At the opening of the 67th World Health Assembly, today the Young Professionals Chronic Disease Network (YP-CDN), Knowledge Ecology International (KEI), and Universities Allied for Essential Medicines (UAEM) released a briefing, “Cancer medicines are essential in reducing the global burden of non-communicable diseases.”
The briefing (attached) emphasized that although the WHA-endorsed 2013 Global Action Plan for the Prevention and Control of Non-communicable Diseases (NCDs) set a laudable target of an “80% availability of the affordable basic technologies and essential medicines, including generics, required to treat major NCDs in both public and private facilities” by 2020, the international community must do more to ensure that medicines for cancer are more widely accessible globally if they are to reach their stated goal.
In addition, YP-CDN, KEI, and UAEM’s briefing highlights the need for,
“…more attention to the promising and logical proposals to delink R&D costs from product prices, and to provide incentives for treatments that are affordable and feasible in low resource settings. Examples of de-linkage include the proposals for cancer prize fund alternatives to patent monopolies, and the proposal for innovation inducement prizes to stimulate innovation in open source low cost cancer diagnostics.”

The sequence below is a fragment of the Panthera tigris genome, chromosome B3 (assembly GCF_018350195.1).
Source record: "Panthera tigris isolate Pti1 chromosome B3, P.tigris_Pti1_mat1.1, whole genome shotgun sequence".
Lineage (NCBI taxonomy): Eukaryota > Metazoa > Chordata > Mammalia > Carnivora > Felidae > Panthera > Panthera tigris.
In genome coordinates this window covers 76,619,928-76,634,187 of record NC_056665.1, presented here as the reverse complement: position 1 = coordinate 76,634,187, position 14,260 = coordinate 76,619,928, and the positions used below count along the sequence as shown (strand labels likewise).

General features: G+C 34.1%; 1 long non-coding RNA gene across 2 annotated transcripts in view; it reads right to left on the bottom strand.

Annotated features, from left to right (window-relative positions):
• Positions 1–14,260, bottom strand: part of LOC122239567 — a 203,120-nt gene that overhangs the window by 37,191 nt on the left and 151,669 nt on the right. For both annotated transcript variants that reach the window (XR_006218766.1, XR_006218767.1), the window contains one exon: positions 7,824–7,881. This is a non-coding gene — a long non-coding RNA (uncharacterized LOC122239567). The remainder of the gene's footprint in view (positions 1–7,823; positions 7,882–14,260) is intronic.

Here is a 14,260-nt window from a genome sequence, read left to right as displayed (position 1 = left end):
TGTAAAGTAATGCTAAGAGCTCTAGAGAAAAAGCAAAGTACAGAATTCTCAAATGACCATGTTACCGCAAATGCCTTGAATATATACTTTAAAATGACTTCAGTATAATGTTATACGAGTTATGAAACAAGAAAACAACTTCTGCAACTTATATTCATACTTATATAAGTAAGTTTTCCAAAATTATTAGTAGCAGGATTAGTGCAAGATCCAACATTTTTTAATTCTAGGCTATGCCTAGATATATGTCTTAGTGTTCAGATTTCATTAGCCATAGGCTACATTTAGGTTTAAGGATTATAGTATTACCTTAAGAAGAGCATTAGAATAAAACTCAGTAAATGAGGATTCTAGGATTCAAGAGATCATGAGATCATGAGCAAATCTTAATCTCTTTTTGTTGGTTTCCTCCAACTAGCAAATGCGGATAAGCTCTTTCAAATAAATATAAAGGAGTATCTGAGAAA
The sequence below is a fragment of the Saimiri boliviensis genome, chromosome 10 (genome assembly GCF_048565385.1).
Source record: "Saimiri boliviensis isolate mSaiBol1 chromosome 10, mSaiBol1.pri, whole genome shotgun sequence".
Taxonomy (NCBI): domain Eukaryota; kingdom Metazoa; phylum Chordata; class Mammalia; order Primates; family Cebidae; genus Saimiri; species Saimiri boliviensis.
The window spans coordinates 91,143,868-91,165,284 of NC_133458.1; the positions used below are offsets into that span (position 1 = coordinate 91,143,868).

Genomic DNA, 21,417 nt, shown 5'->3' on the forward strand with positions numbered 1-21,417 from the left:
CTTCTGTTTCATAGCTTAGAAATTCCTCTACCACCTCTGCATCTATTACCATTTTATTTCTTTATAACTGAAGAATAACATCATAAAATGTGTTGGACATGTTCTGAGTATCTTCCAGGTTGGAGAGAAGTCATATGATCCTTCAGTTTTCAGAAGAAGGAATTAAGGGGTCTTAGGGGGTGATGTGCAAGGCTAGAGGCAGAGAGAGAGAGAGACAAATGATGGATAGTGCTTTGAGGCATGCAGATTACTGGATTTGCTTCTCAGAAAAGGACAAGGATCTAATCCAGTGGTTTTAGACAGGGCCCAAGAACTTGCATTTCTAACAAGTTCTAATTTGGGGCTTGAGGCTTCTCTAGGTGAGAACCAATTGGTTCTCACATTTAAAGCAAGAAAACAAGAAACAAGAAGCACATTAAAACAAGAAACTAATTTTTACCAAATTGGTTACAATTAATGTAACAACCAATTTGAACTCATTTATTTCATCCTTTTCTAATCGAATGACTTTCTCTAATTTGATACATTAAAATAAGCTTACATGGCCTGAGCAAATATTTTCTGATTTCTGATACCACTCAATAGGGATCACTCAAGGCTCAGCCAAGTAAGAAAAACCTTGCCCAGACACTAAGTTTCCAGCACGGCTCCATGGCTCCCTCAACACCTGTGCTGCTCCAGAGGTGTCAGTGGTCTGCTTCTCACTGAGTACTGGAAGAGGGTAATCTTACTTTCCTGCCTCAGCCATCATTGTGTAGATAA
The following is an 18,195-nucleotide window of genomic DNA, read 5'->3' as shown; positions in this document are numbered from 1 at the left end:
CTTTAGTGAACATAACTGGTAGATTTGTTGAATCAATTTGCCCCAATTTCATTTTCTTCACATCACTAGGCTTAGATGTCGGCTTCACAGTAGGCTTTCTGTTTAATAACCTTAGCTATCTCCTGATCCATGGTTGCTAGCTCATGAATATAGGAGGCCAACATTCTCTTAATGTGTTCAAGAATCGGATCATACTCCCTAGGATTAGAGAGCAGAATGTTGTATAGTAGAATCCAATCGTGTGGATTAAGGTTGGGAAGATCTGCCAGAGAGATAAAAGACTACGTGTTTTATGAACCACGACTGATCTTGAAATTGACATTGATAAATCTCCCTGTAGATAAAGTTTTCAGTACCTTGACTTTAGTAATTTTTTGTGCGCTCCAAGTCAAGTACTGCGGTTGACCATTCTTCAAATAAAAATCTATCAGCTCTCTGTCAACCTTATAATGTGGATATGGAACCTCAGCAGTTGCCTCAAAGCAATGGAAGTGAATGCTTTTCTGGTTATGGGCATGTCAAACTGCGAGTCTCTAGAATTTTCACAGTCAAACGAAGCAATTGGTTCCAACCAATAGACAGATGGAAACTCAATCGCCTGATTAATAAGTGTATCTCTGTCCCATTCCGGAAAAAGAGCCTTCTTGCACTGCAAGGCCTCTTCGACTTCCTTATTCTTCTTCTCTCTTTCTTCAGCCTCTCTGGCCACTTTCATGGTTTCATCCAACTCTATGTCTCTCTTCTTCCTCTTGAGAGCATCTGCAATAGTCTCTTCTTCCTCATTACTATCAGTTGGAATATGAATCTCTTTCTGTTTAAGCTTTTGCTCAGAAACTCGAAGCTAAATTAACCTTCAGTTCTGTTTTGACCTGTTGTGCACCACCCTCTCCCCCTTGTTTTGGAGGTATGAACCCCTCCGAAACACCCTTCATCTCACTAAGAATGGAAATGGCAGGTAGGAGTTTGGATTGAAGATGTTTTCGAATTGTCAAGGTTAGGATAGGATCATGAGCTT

As the WHO works to reduce the global burden of NCDs, the global community should recognize the failures of the current business model and consider delinkage proposals that stimulate innovation in fields like oncology as well as others.
Also discussed in the briefing are petitions filed in 2012 for two anti-cancer drugs, imatinib and trastuzumab, to be added to the World Health Organization’s (WHO) Model Essential Medicines List (EML). Drugs included on the WHO EML represent priority health care needs and play a significant role in guiding nations’ formularies and elevating these two anti-cancer drugs would greatly increase visibility for and work towards helping to reduce the burden of cancer globally.
YP-CDN, KEI, and UAEM support the WHO’s proposed steps to consider the inclusion of oncology products on the WHO EML, and in light of this fact, calls the 67th WHA to action on several key considerations:
- Monitor WHO’s process for evaluating oncology medicines for inclusion in the EML, bearing in mind WHO’s review of the WHO EML on cytotoxic and adjuvant medicines in relation to the 19th Expert Committee’s consideration of the inclusion of imatinib and trastuzumab in 2015
- Ensure that WHO guidelines for the treatment of breast, prostate, lung and colon cancers be issued by the 68th World Health Assembly in May 2015
- Ensure that WHO’s Prequalification Programme (WHO PQP) expand its remit to include the prequalification of oncology biopharmaceuticals, including such products as imatinib and trastuzumab.
For the full briefing, please see the attached file.